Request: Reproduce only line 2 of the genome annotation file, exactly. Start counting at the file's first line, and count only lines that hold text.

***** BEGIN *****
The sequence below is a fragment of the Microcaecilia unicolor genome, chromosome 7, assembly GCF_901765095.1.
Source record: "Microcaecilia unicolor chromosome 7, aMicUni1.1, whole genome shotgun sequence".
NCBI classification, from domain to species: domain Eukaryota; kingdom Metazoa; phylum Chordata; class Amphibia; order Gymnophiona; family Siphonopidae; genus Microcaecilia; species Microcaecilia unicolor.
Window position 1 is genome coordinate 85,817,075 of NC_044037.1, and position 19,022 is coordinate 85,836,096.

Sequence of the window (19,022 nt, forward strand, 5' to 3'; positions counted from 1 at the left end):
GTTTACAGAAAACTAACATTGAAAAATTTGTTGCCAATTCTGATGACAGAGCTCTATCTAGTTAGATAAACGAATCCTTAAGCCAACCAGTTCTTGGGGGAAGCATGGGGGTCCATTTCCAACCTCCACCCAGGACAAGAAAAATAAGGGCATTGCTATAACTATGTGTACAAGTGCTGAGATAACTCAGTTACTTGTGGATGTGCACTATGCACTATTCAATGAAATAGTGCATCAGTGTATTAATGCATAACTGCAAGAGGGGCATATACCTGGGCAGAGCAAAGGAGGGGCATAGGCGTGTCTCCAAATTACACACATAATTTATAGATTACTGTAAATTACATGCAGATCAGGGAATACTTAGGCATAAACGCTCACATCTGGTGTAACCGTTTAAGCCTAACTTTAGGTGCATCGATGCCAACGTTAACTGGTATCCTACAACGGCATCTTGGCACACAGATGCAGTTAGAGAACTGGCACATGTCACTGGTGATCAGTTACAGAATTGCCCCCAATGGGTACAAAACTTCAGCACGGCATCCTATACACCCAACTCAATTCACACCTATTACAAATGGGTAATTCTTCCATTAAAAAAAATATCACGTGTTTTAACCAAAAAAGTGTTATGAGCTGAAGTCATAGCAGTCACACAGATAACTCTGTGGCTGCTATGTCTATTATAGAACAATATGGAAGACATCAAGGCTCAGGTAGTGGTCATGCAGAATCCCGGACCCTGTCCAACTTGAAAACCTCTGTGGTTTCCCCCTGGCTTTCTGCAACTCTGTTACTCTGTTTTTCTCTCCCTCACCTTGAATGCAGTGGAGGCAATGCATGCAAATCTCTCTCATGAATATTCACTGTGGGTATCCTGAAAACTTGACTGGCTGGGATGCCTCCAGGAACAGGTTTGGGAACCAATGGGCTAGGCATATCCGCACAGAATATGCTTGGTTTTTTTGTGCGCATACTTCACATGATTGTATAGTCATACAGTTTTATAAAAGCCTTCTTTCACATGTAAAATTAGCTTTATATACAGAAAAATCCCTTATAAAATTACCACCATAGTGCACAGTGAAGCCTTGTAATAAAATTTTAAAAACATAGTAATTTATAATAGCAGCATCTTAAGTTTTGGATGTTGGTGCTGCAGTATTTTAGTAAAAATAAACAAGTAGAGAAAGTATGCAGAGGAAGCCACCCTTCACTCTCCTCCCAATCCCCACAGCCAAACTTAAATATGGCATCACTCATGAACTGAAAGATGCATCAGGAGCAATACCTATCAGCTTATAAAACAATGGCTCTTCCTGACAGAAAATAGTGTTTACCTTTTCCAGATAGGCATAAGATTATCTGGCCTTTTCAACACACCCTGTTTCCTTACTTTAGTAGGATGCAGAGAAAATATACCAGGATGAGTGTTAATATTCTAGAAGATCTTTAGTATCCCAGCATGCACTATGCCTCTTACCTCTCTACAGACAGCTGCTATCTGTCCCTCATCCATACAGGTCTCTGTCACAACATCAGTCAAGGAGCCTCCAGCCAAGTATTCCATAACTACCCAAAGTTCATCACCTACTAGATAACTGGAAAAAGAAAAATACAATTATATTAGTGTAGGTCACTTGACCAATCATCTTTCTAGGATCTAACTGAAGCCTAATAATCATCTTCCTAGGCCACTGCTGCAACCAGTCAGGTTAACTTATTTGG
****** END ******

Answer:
Source record: "Microcaecilia unicolor chromosome 7, aMicUni1.1, whole genome shotgun sequence".